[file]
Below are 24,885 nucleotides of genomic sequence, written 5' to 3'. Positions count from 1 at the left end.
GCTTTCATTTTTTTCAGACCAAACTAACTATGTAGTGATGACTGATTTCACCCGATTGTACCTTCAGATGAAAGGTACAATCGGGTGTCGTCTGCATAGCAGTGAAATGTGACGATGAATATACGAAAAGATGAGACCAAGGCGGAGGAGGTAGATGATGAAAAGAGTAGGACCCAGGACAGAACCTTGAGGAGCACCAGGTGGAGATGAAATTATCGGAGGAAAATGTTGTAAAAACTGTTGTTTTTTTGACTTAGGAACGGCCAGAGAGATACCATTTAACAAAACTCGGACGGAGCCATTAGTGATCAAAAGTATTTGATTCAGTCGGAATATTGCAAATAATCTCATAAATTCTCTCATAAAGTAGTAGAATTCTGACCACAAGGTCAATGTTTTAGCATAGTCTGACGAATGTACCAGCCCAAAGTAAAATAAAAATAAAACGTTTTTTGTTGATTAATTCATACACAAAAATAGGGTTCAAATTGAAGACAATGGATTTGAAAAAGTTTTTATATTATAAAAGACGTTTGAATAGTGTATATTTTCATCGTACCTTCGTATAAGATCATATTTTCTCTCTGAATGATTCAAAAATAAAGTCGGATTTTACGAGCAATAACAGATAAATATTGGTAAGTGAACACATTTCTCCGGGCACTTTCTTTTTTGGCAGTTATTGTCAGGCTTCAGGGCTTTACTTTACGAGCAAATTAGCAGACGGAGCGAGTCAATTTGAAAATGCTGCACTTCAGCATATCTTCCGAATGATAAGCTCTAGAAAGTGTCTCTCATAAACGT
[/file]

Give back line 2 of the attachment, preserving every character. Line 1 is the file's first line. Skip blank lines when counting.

GCTTTCATTTTTTTCAGACCAAACTAACTATGTAGTGATGACTGATTTCACCCGATTGTACCTTCAGATGAAAGGTACAATCGGGTGTCGTCTGCATAGCAGTGAAATGTGACGATGAATATACGAAAAGATGAGACCAAGGCGGAGGAGGTAGATGATGAAAAGAGTAGGACCCAGGACAGAACCTTGAGGAGCACCAGGTGGAGATGAAATTATCGGAGGAAAATGTTGTAAAAACTGTTGTTTTTTTGACTTAGGAACGGCCAGAGAGATACCATTTAACAAAACTCGGACGGAGCCATTAGTGATCAAAAGTATTTGATTCAGTCGGAATATTGCAAATAATCTCATAAATTCTCTCATAAAGTAGTAGAATTCTGACCACAAGGTCAATGTTTTAGCATAGTCTGACGAATGTACCAGCCCAAAGTAAAATAAAAATAAAACGTTTTTTGTTGATTAATTCATACACAAAAATAGGGTTCAAATTGAAGACAATGGATTTGAAAAAGTTTTTATATTATAAAAGACGTTTGAATAGTGTATATTTTCATCGTACCTTCGTATAAGATCATATTTTCTCTCTGAATGATTCAAAAATAAAGTCGGATTTTACGAGCAATAACAGATAAATATTGGTAAGTGAACACATTTCTCCGGGCACTTTCTTTTTTGGCAGTTATTGTCAGGCTTCAGGGCTTTACTTTACGAGCAAATTAGCAGACGGAGCGAGTCAATTTGAAAATGCTGCACTTCAGCATATCTTCCGAATGATAAGCTCTAGAAAGTGTCTCTCATAAACGT